When the allied forces left the Gallipoli peninsula at the end of December 1915, the horrible deadly campaign left a deep scar on the men who fought there and the landscape itself. Ultimately, the most successful operation of the campaign was not a single battle, but the evacuation of all allied soldiers on 19th–20th December under cover of a thoroughly thought out and amazing deception operation. As a result, Turkish forces were unable to inflict any casualties on the withdrawing allies.
With the survivors safe for now, all that remained was the memory of what had occurred, but more importantly the ad hoc graves and the flesh and bones of thousands of dead soldiers from all sides.
Once, the Turks had realized that the allies had evacuated the peninsula, they systematically picked through their enemies trenches for any valuables and useful equipment. Australian soldiers left messages and some souvenirs, which the Turks gathered up, but nothing of importance was retrieved that could aid the Turk in their war effort. The allies dutifully destroyed abandoned equipment and in a spectacular finale set fire to the peninsula in a bombardment as they retreated. Nonetheless, among the deserted trenches and tunnels, they found a barrel of a deliberately fractured naval gun. They attempted to take it back to their positions before abandoning it themselves.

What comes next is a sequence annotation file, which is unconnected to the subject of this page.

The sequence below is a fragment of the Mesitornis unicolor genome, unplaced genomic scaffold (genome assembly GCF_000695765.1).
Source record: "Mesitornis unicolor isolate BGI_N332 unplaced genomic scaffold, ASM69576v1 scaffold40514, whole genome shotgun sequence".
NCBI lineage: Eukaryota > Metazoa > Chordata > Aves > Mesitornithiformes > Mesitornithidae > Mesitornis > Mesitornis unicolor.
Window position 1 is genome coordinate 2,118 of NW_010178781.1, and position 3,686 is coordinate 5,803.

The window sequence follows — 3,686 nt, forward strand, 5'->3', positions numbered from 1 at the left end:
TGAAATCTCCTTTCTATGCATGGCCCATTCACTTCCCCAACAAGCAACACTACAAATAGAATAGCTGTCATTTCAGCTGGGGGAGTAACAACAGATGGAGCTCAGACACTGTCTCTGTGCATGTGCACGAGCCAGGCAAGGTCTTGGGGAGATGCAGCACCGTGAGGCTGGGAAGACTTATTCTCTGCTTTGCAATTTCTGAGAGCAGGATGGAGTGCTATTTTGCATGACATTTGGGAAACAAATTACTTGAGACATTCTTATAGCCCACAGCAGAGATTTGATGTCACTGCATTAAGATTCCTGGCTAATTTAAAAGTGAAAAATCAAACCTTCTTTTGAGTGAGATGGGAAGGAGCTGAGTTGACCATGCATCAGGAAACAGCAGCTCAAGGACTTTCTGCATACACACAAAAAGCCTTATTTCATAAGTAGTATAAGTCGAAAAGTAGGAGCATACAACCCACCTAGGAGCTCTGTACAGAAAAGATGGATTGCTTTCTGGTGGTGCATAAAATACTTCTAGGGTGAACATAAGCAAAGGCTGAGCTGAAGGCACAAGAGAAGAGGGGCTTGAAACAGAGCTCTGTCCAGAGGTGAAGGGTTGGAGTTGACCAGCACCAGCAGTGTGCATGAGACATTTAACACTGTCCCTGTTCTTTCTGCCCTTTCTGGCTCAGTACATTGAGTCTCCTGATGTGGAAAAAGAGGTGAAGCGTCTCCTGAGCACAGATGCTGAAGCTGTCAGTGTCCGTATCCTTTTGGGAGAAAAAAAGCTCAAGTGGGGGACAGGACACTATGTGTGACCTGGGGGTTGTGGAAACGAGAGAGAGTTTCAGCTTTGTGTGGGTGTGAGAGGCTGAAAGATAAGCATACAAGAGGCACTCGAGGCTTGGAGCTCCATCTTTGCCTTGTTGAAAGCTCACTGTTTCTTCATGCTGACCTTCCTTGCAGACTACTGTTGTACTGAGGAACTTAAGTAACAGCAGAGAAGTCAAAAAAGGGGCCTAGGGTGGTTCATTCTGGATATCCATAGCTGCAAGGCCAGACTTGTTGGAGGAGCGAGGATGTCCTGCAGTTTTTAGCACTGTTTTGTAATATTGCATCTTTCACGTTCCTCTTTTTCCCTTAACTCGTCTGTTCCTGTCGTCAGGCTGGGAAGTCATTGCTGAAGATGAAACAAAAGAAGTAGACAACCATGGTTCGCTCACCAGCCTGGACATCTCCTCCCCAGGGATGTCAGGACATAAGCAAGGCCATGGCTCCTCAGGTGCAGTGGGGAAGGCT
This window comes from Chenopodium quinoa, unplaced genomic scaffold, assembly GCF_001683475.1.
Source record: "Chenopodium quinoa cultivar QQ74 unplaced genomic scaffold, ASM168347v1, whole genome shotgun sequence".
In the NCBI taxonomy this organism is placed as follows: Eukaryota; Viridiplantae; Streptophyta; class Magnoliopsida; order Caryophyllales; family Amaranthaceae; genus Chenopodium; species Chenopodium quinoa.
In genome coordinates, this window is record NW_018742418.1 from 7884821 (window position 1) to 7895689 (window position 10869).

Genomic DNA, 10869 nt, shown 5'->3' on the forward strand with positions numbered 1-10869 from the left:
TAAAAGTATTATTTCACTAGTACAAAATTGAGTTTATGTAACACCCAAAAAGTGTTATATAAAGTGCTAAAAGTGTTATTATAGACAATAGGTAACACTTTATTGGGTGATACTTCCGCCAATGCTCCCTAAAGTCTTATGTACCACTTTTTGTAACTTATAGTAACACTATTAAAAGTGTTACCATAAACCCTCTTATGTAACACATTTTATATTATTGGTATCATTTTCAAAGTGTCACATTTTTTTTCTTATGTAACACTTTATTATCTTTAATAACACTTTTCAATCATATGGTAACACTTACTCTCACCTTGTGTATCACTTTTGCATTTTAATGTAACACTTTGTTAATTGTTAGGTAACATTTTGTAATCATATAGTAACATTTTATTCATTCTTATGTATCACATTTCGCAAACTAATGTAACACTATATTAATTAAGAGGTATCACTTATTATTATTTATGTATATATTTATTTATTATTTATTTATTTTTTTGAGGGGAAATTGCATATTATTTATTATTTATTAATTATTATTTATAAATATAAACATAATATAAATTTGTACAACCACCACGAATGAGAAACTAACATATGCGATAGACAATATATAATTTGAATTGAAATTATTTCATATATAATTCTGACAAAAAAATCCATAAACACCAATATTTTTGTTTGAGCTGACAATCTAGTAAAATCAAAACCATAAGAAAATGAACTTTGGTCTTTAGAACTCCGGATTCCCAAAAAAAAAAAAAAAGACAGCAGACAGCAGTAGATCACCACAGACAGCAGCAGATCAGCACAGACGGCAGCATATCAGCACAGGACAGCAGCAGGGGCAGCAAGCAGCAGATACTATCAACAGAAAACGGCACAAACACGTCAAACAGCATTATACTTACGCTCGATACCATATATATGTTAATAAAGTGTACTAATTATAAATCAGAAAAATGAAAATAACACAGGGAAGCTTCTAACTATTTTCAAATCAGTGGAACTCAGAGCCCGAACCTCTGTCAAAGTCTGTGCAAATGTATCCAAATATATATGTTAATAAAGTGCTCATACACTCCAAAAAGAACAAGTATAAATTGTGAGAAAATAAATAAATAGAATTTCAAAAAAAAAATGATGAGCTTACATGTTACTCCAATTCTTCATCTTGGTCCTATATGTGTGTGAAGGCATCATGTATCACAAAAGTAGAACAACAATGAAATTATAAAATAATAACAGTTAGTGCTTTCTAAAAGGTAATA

As the years passed and the trenches crumbled, nature began to take back the peninsula. But beneath the new brush and soil, if you scratched deep enough, you would find many reminders of what had happened there in 1915. It was therefore, at the end of the war in 1919, that the allies returned in search of their fallen comrades. From an Australian perspective, a special historical mission returned to work out what really happened on the peninsula. Under the direction of Charles Bean, Australia’s official war correspondent, the mission surveyed the peninsula and gathered lost and forgotten war relics. Amongst them was the old 4.7-inch navy gun that was dropped by the Turks. It was collected and brought back to Australia. It sits today eerily on display in the Australian War Memorial museum.